for the Iranian woman who kicked the cleric who told her to cover up


in a place
where it is easier
to force women to hide their bodies
than it is
to expect men to avert their eyes,
what did she show
on the street
to make him ask her to cover herself?
was it the curve of her wrist
sliding seductively into forearm

escaping for a moment
the heat of her sleeve
as she bought oranges

or was it an inch
of her neck, suggesting
in length and grace
more beauty hidden

beneath that coat?

where even looking
is a sin,
& walking on the street
an enticement
she told him to cover his eyes

in a place where to be raped
is to commit adultery
where even showing
the curve of a smile
is seduction
they must sweat, covered in coats
and dark colors under sun.  when she shouted,
when she kicked him, it was for them, the women
obscured and weighted down
so they escape the light brush of eyes
on skin, those women who cannot speak,
who should never be seen,
who lower their heads
and walk quickly


About Susan L Daniels

I am a firm believer that politics are personal, that faith is expressed through action, and that life is something that must be loved and lived authentically--or why bother with any of it?
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26 Responses to for the Iranian woman who kicked the cleric who told her to cover up

  1. boomiebol says:

    What can I say!?! You got the message across #BAM!!!

  2. Green Speck says:

    A strong message !!!

  3. George Ellington says:

    Thank you for this, Susan. As a very moderate Muslim, I have found it easier these days to stay out of such arguments, knowing that my views will contradict the conservative establishment. What angers me about this particular issue is that our holy book, the Qur’an, makes it clear that both women AND men should be modest in their dress and in their behavior, and it repulses me that again and again Muslim men excuse their own behavior–however reprehensible their behavior may be–by pointing the finger at a woman. If a man becomes distracted, tempted, upset because of a woman’s clothing, a woman’s hair, the flicker of flesh beneath a woman’s sleeve, then it is THAT man who has a problem to resolve, and NOT the woman he is obsessing about. Again, Susan, thank you.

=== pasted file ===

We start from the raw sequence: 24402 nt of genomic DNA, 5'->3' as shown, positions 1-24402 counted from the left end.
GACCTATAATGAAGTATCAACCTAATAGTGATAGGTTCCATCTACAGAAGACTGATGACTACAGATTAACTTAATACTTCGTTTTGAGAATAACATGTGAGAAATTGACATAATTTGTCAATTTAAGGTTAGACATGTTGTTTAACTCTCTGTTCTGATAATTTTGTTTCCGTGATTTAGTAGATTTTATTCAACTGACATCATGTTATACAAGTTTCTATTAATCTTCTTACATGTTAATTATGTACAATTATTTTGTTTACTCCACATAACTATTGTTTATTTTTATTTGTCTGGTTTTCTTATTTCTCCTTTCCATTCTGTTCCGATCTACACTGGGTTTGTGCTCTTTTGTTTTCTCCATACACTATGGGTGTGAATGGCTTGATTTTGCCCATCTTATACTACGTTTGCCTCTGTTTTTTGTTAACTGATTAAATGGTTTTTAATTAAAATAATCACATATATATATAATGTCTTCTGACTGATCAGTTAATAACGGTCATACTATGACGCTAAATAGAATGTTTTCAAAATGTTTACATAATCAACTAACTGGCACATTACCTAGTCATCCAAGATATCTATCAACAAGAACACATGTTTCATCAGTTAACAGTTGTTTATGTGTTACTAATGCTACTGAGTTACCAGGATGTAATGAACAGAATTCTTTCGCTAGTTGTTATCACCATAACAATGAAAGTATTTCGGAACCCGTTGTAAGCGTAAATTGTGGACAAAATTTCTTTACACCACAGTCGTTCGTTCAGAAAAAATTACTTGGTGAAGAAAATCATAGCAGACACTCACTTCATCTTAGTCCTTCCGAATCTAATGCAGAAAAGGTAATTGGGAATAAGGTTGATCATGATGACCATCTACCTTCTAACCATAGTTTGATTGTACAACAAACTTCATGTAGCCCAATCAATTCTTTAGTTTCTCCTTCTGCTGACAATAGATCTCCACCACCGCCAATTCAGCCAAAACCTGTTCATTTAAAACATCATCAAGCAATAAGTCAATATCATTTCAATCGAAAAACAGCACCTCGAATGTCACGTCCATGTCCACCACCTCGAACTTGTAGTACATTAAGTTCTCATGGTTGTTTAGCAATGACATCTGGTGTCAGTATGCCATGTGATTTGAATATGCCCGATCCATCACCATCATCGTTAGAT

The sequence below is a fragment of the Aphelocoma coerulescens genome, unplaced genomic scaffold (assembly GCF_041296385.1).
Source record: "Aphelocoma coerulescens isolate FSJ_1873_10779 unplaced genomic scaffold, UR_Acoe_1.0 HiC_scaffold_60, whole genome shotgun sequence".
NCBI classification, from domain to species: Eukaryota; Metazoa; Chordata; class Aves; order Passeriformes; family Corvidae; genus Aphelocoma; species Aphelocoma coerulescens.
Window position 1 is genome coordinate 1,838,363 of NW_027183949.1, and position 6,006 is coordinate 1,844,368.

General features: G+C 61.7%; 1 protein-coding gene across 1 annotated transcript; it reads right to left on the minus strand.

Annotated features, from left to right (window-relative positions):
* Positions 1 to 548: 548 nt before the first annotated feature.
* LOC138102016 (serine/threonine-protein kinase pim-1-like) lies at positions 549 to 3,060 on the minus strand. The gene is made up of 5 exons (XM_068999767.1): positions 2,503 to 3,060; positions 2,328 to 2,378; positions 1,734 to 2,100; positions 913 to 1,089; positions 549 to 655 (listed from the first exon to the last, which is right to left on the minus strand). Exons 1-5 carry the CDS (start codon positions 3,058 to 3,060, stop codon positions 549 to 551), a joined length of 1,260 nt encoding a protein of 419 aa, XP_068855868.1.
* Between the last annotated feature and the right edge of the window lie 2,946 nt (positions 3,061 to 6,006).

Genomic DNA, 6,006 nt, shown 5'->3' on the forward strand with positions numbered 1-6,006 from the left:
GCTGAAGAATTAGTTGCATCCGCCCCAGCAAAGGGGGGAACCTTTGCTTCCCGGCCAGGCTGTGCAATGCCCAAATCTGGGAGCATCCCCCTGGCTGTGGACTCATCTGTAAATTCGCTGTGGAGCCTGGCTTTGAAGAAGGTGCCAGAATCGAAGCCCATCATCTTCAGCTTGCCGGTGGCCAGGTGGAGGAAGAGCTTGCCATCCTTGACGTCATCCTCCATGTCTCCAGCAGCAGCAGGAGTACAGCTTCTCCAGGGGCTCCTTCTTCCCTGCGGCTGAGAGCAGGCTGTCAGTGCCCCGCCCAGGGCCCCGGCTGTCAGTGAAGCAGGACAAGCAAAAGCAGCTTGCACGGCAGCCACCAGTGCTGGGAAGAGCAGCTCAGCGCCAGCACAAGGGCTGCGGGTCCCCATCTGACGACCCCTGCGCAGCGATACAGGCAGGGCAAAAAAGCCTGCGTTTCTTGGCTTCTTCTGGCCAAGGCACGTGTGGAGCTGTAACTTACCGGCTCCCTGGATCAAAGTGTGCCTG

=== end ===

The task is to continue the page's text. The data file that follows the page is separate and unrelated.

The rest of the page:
• George–my pleasure, though I wish I never, ever had to write such things. I am upset, not with the Muslim faith, but with the mindset in places like Iran and Afg that oppress so. As a fundi,I tend to keep my mouth closed too when among people of my faith, because my views are not accepted there, either. Sigh. What you said here was beautifully said.

  4. nelle says:

    As a non-violent person, please forgive me for straying, but… that must have felt damn good.

  5. Karin Wiberg says:

    I am really glad you tackle current events in your poetry, Susan.

    • Thanks, Karin–I kind of have to, when the absurdity hits a certain level, or I wonder what the cleric saw to ask the woman on the street to cover herself better…my muse is sometimes political, and sometimes just chases the bright and shiny things. unpredictable…

  6. Rhonda says:

    Here Here and good for her. I shutter to think the repercussions for her, but the time has come for such bravery. Nothing will change until the women stand up, hard as it will be, impossible perhaps, but they must do this for themselves. Brilliant Susan.

  7. Jeremy Nathan Marks says:

    in a place
    where it is easier
    to force women to hide their bodies
    than it is
    to expect men to avert their eyes,

    This is a gripping introduction that says so much. It sets the tone of the poem perfectly, in my opinion. You really say this perfectly.

  8. Being female can be tough and rough!

    • …being human is of itself rough enough and tough enough for all of us–but still we insist on drawing lines to make it tougher still; based on gender, based on race, based on so many many things that in the final analysis are simply artificial divisions. OK, off soapbox now.

  9. Excellent ass kicking, Susan!

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